Sick Birds Die Easy Nicholas Fackler
Published May 08, 2013A product of naivety, inebriation and youthful hubris, Sick Birds Die Easy is as infuriating as it is impossible to look away from. Nicholas Fackler's chronicle of his search for mystical healing is like watching an intentional train wreck in slow motion.
A better filmmaker could have made a far more formally accomplished and insightful piece out of the material Fackler captured while on a journey to Gabon, Africa (thought to be the actual Garden of Eden) to undergo a ritual purported to cure addiction. But seeing the pretentious young director forced to double-fist sticky doses of reality unfiltered is almost worth suffering through his amateurish cross-fades and drugged-out musings.
Given funding to shoot a documentary in Africa, Fackler decided to take his friendly neighbourhood drug dealer, Ross, and his whiny entitled trust fund prick buddy, Sam to the heart of the Amazon Rainforest to take iboga with a pygmy tribe. Iboga is a powerful hallucinogenic plant native to the region that supposedly kills opiate cravings after inducing an intense three-day trip.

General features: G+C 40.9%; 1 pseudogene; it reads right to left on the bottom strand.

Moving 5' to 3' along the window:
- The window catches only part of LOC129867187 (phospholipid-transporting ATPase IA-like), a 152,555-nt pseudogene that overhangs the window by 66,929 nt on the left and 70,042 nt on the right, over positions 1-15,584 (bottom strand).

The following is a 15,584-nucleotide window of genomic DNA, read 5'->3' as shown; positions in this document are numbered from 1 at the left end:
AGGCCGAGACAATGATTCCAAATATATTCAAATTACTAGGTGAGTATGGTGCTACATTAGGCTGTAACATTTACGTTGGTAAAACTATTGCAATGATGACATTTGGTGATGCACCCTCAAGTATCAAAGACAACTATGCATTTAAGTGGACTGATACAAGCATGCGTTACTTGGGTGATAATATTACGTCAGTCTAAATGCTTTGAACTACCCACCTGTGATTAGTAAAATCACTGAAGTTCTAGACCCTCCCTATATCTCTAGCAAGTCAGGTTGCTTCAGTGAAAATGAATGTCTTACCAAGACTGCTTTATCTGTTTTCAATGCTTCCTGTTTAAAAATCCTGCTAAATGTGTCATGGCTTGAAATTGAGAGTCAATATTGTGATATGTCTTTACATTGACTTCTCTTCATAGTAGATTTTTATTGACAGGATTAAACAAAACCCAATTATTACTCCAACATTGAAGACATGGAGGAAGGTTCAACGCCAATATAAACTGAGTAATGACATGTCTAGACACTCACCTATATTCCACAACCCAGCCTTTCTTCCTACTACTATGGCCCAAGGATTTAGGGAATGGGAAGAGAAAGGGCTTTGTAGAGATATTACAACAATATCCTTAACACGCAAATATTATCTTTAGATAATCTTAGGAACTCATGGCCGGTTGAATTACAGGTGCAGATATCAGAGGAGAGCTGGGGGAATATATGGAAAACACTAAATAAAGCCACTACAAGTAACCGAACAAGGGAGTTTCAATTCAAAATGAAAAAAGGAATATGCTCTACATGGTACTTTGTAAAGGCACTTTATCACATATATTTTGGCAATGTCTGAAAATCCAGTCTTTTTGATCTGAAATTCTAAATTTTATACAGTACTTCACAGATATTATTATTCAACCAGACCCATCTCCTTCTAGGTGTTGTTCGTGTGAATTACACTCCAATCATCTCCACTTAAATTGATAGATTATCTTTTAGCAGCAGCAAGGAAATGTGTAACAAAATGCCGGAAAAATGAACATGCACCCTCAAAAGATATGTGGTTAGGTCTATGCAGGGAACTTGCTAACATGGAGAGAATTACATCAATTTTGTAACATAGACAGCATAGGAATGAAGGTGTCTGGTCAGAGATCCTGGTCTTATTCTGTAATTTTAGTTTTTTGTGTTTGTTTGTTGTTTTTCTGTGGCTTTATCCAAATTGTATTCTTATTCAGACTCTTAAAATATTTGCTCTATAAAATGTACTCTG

Sam is meant to write a soundtrack to their journey and maybe learn to be less of a prick through a little self-discovery. The rest of the crew – Sam's girlfriend, a sound tech and a camera guy – are all part of Fackler's hard-partying circle of friends. Packing a bunch of LSD, some OxyContin and acquiring more drugs and booze as soon as they hit the ground in Africa, the group obviously have designs on creating a dark odyssey to live through.
Life rises to their irresponsible challenge and the experience these arrogant jackasses go through is a wholly bizarre collision with mortality. Death is not a stranger on their travels and there are legitimately moments when you don't know how this gaggle of stoned urbanites is going to survive in the jungle.
Sick Birds Die Easy is packed with peculiar personalities, such as the Europeans who've adopted the Bweti faith—who are an especially colourful lot—as well as Ross, a classic paranoid cynic who knows what Fackler's after but is initially reluctant to give it to him. And despite being completely pompous in a way that only a young tripper can be, Fackler has accidentally captured an experience made much more profound by the shattering of the presumptuous documentarian's delusions than it would have been had his quest for forgotten knowledge adhered to his derivative and romantic ideas of art. (Indalo Productions)